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shan564

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DIT says that their average score increase over the 3-week period is about 30 points. So it can certainly be done.

As far as how you can improve... it's impossible to say without knowing exactly what you've been doing. A lot of people make a lot of different types of mistakes.
 

djquickfingers

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I just took an NBME today, and I'm not sure if it's still realistic for me to keep aiming for my goal of 240+. I listed a brief history/studying methods/test scores and I'm really looking for any suggestions/comments.

I'm an AMG and our school gives us an 8 week dedicated study period. I've just been reading FA/pathoma and doing UW/Rx on the side. I take 2-3 days per topic on a combined systems/subject approach and I'm about 1.5 weeks out from finishing everything the first time through (and then last 2 weeks for just annotated FA review + UW).

School administered CBSSA (prior to study, 8 weeks out): 200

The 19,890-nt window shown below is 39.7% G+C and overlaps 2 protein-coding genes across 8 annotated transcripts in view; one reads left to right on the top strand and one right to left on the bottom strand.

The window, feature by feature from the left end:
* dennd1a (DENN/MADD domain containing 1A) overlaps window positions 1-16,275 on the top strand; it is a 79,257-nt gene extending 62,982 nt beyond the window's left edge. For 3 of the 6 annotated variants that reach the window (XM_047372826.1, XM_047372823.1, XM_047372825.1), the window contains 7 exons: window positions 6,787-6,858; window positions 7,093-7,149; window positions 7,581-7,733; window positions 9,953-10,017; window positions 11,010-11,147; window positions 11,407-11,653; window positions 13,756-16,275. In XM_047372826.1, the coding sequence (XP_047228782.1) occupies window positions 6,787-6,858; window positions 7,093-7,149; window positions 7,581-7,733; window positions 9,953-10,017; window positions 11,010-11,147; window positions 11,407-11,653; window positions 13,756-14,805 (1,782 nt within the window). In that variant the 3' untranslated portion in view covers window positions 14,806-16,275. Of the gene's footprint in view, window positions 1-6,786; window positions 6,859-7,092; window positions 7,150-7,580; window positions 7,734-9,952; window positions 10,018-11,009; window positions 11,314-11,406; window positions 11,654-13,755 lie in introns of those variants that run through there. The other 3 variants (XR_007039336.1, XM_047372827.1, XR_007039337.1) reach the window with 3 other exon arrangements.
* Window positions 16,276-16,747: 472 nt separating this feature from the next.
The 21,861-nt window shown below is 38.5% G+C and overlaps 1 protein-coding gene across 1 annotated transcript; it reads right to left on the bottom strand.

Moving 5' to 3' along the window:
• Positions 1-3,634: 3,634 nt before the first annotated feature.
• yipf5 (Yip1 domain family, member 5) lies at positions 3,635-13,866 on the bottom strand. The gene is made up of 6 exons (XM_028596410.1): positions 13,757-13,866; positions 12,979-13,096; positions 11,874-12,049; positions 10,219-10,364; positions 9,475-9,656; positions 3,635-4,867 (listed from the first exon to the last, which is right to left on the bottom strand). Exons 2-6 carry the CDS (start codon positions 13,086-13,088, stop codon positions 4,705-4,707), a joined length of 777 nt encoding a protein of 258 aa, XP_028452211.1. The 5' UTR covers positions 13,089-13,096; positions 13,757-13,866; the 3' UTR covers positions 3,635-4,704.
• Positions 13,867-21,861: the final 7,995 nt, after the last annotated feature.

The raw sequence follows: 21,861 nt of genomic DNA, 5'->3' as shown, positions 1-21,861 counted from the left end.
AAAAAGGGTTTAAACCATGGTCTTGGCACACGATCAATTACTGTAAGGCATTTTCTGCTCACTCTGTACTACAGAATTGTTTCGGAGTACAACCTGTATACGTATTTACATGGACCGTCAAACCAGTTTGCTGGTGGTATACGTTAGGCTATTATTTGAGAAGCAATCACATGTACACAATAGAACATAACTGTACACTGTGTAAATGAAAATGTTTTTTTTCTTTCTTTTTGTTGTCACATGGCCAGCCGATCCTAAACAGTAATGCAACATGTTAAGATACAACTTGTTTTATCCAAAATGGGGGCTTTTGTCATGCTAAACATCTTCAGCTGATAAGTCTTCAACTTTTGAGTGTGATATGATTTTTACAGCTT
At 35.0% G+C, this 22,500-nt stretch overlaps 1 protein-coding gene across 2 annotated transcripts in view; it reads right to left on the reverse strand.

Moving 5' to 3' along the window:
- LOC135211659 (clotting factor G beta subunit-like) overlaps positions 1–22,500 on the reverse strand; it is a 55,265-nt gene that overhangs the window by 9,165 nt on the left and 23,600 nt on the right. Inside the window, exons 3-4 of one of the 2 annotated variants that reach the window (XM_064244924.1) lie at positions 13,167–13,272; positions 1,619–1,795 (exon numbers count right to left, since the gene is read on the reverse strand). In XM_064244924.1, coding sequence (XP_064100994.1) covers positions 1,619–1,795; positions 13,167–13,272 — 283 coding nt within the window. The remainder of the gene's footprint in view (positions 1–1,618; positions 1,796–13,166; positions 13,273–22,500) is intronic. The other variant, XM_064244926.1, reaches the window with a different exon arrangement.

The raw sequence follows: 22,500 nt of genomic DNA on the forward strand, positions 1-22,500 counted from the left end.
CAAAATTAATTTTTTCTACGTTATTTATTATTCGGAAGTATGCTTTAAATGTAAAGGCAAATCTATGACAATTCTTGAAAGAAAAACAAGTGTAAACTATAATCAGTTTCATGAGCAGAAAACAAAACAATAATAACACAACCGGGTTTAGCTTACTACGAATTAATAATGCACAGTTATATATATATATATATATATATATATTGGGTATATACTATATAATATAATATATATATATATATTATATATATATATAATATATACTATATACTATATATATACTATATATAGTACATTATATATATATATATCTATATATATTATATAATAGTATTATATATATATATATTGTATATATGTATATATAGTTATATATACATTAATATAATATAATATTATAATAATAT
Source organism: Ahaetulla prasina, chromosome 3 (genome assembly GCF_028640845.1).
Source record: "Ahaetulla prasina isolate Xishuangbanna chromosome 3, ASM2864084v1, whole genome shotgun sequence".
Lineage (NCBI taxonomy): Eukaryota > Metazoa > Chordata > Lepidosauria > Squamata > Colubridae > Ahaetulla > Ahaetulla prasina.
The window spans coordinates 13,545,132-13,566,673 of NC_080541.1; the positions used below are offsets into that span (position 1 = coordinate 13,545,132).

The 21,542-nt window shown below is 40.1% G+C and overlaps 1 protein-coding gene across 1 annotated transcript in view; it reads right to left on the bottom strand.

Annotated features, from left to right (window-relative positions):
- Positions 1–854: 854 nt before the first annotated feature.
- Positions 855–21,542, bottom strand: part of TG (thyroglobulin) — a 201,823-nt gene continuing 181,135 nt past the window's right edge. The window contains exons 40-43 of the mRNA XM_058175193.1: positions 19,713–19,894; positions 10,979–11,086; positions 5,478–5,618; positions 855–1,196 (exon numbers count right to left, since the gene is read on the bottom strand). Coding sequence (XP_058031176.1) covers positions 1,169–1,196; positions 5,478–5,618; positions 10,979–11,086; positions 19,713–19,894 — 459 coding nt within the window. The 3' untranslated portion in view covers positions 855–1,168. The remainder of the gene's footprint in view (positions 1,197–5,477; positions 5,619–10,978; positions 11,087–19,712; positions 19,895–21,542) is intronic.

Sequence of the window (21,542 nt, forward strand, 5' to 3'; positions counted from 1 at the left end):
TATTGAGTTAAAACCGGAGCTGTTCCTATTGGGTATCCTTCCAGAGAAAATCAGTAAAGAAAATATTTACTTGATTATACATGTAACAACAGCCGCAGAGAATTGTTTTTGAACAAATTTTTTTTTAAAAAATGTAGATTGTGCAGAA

NBME 6 (6.5 weeks out): 212
NBME 11 (3.5 weeks out): 224

I'm worried that after having studied for 3 weeks, I only saw a mild increase in my score and that I won't be able to get to 240 by test day. Is there anything I might be missing in my studying? What do you guys think?


It's all about your quality of studying. I'm not sure exactly what you've been doing, but its all about maximizing what you're doing. How is your foundation? What were your weaknesses in these tests? Like the other poster said, its difficult to know exactly how to improve without knowing what you've done so far. However, it is possible to increase your scores, just have to do quality studying over the next few weeks and crush those weak spots